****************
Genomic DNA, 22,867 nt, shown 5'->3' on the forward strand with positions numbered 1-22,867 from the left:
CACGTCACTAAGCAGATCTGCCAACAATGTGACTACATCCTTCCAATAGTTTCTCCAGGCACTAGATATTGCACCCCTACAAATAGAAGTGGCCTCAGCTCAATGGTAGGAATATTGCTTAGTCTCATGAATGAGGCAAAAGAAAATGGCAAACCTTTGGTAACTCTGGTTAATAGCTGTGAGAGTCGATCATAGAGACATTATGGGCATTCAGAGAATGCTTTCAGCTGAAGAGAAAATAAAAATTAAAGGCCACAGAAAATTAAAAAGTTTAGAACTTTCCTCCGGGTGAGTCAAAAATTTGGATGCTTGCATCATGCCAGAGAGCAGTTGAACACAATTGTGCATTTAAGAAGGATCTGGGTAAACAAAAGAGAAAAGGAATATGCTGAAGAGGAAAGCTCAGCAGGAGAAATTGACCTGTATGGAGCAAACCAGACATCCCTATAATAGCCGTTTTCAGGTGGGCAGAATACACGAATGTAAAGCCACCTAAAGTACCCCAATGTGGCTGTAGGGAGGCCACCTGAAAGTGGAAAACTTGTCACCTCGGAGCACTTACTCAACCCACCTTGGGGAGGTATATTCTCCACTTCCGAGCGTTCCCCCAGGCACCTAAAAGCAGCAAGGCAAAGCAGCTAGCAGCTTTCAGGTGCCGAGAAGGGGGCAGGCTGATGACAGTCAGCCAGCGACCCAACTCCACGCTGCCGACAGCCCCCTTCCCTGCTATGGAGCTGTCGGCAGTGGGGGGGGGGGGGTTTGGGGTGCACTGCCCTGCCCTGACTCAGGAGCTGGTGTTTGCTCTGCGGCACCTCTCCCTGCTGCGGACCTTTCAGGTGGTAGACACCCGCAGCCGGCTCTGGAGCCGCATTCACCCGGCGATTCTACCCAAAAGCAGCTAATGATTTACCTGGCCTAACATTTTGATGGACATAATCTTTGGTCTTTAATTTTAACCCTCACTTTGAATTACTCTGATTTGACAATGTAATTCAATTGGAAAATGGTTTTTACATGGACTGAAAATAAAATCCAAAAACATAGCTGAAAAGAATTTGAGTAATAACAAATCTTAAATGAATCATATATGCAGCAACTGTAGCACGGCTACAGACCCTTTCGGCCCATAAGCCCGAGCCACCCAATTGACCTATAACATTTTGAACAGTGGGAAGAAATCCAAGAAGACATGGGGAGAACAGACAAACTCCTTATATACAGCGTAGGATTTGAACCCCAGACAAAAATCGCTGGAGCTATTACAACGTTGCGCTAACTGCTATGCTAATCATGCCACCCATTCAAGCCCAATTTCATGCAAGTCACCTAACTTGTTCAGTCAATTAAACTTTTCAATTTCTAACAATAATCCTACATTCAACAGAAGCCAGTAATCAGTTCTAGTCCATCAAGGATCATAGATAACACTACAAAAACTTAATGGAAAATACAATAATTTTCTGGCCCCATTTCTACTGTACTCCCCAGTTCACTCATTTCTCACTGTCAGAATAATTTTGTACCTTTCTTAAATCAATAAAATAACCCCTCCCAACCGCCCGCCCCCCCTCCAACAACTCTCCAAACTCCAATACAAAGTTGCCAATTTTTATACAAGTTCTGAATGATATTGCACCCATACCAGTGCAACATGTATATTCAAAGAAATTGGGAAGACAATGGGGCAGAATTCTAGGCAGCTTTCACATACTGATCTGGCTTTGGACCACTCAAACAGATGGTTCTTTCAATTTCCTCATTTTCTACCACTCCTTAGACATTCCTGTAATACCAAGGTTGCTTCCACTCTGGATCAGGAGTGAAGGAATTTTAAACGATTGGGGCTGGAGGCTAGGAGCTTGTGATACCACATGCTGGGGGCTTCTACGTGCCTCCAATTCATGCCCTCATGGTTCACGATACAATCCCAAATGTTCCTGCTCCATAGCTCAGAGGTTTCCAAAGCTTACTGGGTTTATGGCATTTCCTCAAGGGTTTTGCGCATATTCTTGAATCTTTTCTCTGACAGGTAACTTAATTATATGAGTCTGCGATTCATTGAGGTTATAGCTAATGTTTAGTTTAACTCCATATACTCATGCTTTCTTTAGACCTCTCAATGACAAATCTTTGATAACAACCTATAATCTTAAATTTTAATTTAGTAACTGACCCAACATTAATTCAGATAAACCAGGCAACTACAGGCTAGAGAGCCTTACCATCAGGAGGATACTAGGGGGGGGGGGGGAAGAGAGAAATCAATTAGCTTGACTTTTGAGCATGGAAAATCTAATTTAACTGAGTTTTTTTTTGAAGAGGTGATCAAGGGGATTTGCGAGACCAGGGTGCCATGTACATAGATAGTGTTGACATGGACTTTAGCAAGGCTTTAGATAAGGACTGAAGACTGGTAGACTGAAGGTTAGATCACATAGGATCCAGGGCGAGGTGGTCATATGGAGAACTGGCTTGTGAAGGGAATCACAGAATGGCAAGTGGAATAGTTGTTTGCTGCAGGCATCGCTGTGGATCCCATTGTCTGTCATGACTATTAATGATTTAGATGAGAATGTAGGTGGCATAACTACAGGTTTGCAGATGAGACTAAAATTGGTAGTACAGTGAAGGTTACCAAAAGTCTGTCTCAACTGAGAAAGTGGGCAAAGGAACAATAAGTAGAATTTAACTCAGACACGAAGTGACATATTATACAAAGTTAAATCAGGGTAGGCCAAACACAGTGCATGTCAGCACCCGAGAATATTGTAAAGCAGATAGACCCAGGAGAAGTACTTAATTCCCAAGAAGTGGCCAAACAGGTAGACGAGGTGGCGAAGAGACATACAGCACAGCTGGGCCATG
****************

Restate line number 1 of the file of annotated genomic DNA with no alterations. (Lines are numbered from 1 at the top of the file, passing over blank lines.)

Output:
Genomic DNA, 22,867 nt, shown 5'->3' on the forward strand with positions numbered 1-22,867 from the left: